• If you do not want to compress the current operational configuration file, include the no-compress-configuration-files statement at the [edit system] hierarchy level:

  • Commit the current configuration file to include the no-compress-configuration-files statement. Commit the configuration again to uncompress the current configuration file:

Free Up System Storage Space

Problem

Description

The system file storage space on the device is full. Rebooting the switch does not solve the problem.

The following error message appears during a typical operation on the device after the file storage space is full:

Solution

Clean up the file storage on the device by deleting system files.

  1. Issue a request to clean up (delete) system files.

    The list of files to be deleted is displayed.

  2. Select yes to delete the files.

  3. Reboot the device.

Best Practice: Best Practice

We recommend that you regularly issue a request to clean up the system file storage. Cleaning up the system file storage space optimizes device performance.

Clean Up Files with the CLI

You can use the CLI request system storage cleanup command to rotate log files and delete unnecessary files on the device. If you are running low on storage space, the file cleanup procedure quickly identifies files that you can delete.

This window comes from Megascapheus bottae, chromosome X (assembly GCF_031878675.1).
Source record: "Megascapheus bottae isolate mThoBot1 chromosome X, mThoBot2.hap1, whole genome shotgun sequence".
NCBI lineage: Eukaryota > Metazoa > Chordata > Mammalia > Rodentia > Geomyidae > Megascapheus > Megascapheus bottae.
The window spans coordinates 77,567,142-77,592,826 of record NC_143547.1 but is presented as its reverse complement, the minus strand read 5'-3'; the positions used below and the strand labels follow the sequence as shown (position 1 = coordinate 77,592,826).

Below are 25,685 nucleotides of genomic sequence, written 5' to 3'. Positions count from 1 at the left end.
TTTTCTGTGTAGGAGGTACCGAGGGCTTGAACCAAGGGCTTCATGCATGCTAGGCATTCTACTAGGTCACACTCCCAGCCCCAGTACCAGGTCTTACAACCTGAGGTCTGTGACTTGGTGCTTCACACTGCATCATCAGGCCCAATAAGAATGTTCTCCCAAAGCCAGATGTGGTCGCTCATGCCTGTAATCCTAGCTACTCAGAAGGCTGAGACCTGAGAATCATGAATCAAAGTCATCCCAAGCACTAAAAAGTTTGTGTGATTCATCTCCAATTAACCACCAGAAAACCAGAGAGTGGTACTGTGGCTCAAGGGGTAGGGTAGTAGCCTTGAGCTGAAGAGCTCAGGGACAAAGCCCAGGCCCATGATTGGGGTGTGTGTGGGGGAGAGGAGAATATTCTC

The file cleanup procedure performs the following tasks:

  • Rotates log files—Archives all information in the current log files, deletes old archives, and creates fresh log files.

  • Deletes log files in /var/log—Deletes any files that are not currently being written to.

  • Deletes temporary files in /var/tmp—Deletes any files that have not been accessed within two days.

  • Deletes all crash files in /var/crash—Deletes any core files that the device has written during an error.

  • Deletes all software images (*.tgz files) in /var/sw/pkg—Deletes any software images copied to this directory during software upgrades.

To rotate log files and delete unnecessary files with the CLI:

  1. Enter operational mode in the CLI.
  2. Rotate log files and identify the files that you can safely delete.

    The device rotates log files and displays the files that you can delete.

  3. Enter yes at the prompt to delete the files.
Note:

You can issue the request system storage cleanup dry-run command to review the list of files that you can safely delete . The dry-run action lets you review the list before you issue the request system storage cleanup command to delete the files.